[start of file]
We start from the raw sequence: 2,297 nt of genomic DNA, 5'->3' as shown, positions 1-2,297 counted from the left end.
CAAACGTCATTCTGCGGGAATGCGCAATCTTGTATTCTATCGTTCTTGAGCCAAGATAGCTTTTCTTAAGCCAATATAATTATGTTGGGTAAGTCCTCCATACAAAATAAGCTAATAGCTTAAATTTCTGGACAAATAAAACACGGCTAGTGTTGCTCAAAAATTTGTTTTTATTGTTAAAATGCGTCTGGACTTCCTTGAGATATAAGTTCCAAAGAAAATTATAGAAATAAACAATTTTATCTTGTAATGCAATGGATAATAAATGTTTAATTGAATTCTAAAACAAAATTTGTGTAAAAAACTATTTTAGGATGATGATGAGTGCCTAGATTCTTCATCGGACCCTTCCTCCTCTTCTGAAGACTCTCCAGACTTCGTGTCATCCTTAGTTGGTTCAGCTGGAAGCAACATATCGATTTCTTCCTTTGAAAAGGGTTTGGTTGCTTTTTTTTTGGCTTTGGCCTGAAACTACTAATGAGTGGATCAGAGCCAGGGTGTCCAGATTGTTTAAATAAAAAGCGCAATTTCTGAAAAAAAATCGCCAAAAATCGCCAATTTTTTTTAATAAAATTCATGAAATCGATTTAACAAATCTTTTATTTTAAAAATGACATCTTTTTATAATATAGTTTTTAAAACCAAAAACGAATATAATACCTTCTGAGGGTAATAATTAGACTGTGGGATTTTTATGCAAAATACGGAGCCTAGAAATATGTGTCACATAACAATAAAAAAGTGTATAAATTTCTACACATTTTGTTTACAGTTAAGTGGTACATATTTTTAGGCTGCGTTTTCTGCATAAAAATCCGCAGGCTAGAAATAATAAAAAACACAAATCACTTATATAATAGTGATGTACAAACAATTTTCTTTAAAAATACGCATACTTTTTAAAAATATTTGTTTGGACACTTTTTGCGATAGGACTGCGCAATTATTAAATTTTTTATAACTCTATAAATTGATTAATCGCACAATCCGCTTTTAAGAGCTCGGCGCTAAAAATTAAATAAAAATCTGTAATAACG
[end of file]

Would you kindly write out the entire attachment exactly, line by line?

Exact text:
We start from the raw sequence: 2,297 nt of genomic DNA, 5'->3' as shown, positions 1-2,297 counted from the left end.
CAAACGTCATTCTGCGGGAATGCGCAATCTTGTATTCTATCGTTCTTGAGCCAAGATAGCTTTTCTTAAGCCAATATAATTATGTTGGGTAAGTCCTCCATACAAAATAAGCTAATAGCTTAAATTTCTGGACAAATAAAACACGGCTAGTGTTGCTCAAAAATTTGTTTTTATTGTTAAAATGCGTCTGGACTTCCTTGAGATATAAGTTCCAAAGAAAATTATAGAAATAAACAATTTTATCTTGTAATGCAATGGATAATAAATGTTTAATTGAATTCTAAAACAAAATTTGTGTAAAAAACTATTTTAGGATGATGATGAGTGCCTAGATTCTTCATCGGACCCTTCCTCCTCTTCTGAAGACTCTCCAGACTTCGTGTCATCCTTAGTTGGTTCAGCTGGAAGCAACATATCGATTTCTTCCTTTGAAAAGGGTTTGGTTGCTTTTTTTTTGGCTTTGGCCTGAAACTACTAATGAGTGGATCAGAGCCAGGGTGTCCAGATTGTTTAAATAAAAAGCGCAATTTCTGAAAAAAAATCGCCAAAAATCGCCAATTTTTTTTAATAAAATTCATGAAATCGATTTAACAAATCTTTTATTTTAAAAATGACATCTTTTTATAATATAGTTTTTAAAACCAAAAACGAATATAATACCTTCTGAGGGTAATAATTAGACTGTGGGATTTTTATGCAAAATACGGAGCCTAGAAATATGTGTCACATAACAATAAAAAAGTGTATAAATTTCTACACATTTTGTTTACAGTTAAGTGGTACATATTTTTAGGCTGCGTTTTCTGCATAAAAATCCGCAGGCTAGAAATAATAAAAAACACAAATCACTTATATAATAGTGATGTACAAACAATTTTCTTTAAAAATACGCATACTTTTTAAAAATATTTGTTTGGACACTTTTTGCGATAGGACTGCGCAATTATTAAATTTTTTATAACTCTATAAATTGATTAATCGCACAATCCGCTTTTAAGAGCTCGGCGCTAAAAATTAAATAAAAATCTGTAATAACG